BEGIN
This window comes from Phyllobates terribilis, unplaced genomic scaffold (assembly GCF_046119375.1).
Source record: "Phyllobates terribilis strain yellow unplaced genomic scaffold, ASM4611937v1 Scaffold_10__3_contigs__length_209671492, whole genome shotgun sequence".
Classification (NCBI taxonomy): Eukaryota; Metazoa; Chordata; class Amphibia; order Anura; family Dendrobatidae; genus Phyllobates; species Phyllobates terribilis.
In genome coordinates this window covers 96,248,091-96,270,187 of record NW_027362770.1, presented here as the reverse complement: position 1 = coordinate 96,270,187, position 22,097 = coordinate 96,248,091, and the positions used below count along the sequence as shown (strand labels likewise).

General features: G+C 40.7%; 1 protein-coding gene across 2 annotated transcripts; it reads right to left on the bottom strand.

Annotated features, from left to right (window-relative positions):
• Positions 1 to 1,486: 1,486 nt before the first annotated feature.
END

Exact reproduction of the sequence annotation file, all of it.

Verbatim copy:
This window comes from Phyllobates terribilis, unplaced genomic scaffold (assembly GCF_046119375.1).
Source record: "Phyllobates terribilis strain yellow unplaced genomic scaffold, ASM4611937v1 Scaffold_10__3_contigs__length_209671492, whole genome shotgun sequence".
Classification (NCBI taxonomy): Eukaryota; Metazoa; Chordata; class Amphibia; order Anura; family Dendrobatidae; genus Phyllobates; species Phyllobates terribilis.
In genome coordinates this window covers 96,248,091-96,270,187 of record NW_027362770.1, presented here as the reverse complement: position 1 = coordinate 96,270,187, position 22,097 = coordinate 96,248,091, and the positions used below count along the sequence as shown (strand labels likewise).

General features: G+C 40.7%; 1 protein-coding gene across 2 annotated transcripts; it reads right to left on the bottom strand.

Annotated features, from left to right (window-relative positions):
• Positions 1 to 1,486: 1,486 nt before the first annotated feature.